I’ve been conducting Caran d’Ache workshops, the next being held in Hobart on Oct 14-15. This particular workshop is special in that it not for a drawing or painting group, but for the members of ‘Stitching and Beyond’, a group that work with various fabrics, yarns etc. We are going to use Luminance and Museum Acquarelle pencils on both paper and fabric as well as Neocolors, soluble and non-soluble. I’m really looking forward to this workshop!

I’m always interested in new coloured pencils even though I have over 3,000 in my collection. I know there are collectors of coloured pencils who have many more than I have, one has nearly 28,000! Pencils are lovely to look at, but even better to use and that’s what they were designed for.

After working with coloured pencils for over three decades I have (finally) worked out what pencils suit my way of working (the previous 4 words are very important when it comes to choosing the ‘right’ pencils). Everyone is different and you need choose wisely. Some pencils have thick barrels, some are very light, some very smooth, not all are round. I need strong pencils as I often push them hard on the pastel board that I most often use. I don’t need a super-fine point, but a pencil that won’t easily break. I want a broad colour range as I prefer laying the colours down side-by-side rather than mixing them. I rarely use a blender and never use solvents. I want my coloured pencil artwork to look like pencils not paint. Because I use mainly coloured supports (surfaces), I find that not all the brands work as well as I would like. Certain colours often do, but not full sets.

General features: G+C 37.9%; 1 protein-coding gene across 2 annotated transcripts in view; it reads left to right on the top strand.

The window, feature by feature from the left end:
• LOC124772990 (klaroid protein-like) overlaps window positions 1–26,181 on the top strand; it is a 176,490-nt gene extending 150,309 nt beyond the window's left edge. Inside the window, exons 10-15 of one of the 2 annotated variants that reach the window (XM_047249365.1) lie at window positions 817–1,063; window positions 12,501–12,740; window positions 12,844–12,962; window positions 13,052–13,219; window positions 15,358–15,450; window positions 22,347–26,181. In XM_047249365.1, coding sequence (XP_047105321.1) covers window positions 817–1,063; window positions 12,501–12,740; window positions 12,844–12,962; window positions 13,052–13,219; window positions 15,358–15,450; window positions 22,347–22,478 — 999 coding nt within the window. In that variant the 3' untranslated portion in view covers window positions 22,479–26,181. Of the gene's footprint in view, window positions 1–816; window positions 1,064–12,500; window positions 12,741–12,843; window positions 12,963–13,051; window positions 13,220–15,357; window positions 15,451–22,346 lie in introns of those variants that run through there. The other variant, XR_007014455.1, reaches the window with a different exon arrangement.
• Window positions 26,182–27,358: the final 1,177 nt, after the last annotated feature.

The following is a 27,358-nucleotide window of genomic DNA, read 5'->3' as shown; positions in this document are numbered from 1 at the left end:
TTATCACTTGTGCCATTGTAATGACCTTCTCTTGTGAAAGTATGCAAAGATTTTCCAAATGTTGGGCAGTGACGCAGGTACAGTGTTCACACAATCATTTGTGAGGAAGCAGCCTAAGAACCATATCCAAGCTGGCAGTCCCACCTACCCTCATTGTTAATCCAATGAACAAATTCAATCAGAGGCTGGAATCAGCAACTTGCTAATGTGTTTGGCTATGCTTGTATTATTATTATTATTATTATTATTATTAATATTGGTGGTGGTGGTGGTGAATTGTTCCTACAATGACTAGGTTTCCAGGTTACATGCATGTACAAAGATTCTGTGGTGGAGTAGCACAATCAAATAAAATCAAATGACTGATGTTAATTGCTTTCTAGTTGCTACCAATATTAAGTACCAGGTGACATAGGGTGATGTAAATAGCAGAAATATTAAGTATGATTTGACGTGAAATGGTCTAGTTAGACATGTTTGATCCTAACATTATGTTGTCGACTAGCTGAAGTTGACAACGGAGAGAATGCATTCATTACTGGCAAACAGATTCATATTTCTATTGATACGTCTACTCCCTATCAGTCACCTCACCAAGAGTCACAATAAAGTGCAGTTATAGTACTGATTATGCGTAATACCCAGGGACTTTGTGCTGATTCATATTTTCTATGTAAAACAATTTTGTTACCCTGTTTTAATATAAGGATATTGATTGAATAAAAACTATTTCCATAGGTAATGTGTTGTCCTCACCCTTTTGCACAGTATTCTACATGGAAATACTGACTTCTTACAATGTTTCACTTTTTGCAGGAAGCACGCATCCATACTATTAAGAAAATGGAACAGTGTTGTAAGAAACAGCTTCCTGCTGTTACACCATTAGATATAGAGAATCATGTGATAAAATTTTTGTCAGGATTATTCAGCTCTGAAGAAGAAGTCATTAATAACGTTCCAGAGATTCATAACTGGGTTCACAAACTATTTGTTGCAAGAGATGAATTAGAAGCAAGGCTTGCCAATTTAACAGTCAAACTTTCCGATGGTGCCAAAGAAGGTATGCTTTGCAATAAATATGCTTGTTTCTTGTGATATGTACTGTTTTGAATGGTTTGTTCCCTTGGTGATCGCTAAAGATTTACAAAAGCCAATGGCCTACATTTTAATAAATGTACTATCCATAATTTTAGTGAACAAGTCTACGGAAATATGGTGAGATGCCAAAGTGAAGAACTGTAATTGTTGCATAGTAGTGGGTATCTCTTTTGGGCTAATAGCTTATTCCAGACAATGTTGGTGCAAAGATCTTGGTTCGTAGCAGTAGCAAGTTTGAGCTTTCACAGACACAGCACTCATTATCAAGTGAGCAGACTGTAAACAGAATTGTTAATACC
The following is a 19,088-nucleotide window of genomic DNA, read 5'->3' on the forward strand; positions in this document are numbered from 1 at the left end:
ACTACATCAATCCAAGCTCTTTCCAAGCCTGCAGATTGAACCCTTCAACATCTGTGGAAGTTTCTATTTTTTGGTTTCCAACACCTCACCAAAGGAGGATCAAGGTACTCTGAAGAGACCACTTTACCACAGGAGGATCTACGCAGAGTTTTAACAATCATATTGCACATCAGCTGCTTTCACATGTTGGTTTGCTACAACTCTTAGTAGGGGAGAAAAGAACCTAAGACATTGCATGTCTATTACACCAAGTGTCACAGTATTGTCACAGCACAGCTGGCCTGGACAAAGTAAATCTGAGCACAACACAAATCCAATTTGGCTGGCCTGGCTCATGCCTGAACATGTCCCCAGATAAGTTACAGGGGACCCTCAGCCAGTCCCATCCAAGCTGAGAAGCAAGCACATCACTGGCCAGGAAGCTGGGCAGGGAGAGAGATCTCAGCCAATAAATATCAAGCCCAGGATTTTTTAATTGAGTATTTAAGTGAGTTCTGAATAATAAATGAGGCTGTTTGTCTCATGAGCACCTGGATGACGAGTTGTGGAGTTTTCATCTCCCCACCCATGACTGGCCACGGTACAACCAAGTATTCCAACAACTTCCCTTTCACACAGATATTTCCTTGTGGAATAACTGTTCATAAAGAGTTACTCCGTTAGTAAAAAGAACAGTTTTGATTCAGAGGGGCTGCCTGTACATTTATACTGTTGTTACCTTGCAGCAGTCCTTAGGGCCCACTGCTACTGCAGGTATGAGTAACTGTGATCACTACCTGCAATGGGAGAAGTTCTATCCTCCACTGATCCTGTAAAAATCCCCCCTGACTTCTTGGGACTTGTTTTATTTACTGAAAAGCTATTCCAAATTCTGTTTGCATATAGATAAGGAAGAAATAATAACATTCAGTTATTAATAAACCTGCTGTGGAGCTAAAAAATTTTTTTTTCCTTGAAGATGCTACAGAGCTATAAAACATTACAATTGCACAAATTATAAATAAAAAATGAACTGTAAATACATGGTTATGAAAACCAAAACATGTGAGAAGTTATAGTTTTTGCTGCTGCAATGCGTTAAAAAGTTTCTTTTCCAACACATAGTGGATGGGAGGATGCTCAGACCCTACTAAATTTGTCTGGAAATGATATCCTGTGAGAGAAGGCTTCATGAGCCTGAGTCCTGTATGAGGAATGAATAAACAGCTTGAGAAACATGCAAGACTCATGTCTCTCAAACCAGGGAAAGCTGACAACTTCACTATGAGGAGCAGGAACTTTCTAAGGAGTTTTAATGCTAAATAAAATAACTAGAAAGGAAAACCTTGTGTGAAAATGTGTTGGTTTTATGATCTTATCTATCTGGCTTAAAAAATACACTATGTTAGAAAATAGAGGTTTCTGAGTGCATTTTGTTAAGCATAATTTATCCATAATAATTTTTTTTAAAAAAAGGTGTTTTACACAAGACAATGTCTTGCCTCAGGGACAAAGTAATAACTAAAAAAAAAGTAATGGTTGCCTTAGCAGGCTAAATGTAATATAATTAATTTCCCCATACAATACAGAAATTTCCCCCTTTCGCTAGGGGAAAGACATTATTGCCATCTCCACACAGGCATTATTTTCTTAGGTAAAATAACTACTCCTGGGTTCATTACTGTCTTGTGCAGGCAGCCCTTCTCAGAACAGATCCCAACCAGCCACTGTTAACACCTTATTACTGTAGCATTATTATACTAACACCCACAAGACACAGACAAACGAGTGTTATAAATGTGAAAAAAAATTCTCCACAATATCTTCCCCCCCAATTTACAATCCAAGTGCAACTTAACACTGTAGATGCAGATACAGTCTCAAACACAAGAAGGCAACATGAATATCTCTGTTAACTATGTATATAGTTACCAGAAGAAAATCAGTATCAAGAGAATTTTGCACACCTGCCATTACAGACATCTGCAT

My favourite (and most used) coloured pencils are (in order): Luminance, Prismacolor, Museum Acquarelle, Pablo, Polychromos, Coloursoft, Derwent Artists and Lyra. I haven’t finished testing Procolour at this stage.

One can never have too many coloured pencils!



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Last week I was notified that my blog had been included in ‘the top 25 colored pencil blogs on the planet’. This was a total surprise, but one that I was both pleased and honoured to receive. Thank you Feedspot! pencil blogs/

I began blogging in 2008 and this is blog post 1,223. I enjoy writing and sharing and a blog seemed the best way to go back then and it still does today. I read that most blogs only last around 3 months and I understand why. Posting articles on a regular basis is at times a demanding task and one that requires dedication. I don’t always post regularly, but I aim for at least one per month.

I’d love to receive more comments and share more ideas. Hopefully this award may bring more readers!

I have just returned from a 10-day holiday in Western Australia, and in a couple of days time I’m off to Dubbo (NSW, Australia) for 2 1/2 weeks. During that time I’ll be working on some new ideas that I will share on this blog in due course.




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Ancient Landscape

It’s been over 14 months since my wife and I left Tasmania to live in Far North Queensland, then in Port Macquarie since February. As you can imagine, moving to a completely different environment will inevitably have an impact on one’s artwork and art ‘thinking’ for that matter. I’m no exception and my work has headed in different directions to the stage where I’m keen to explore very different ideas than I’ve been accustomed to.

There is no doubt that the environment both physical and social does have an impact on an artist’s work. Making such a move after being so long in the same environment can be exciting, strange, even weird, but it’s one’s attitude that is most important. Being prepared to open one’s mind to new possibilities is vital for ‘growth’ and ‘progress’. It’s easy to repeat what we know over and over again; we know the result, we know that it works, let’s just do it!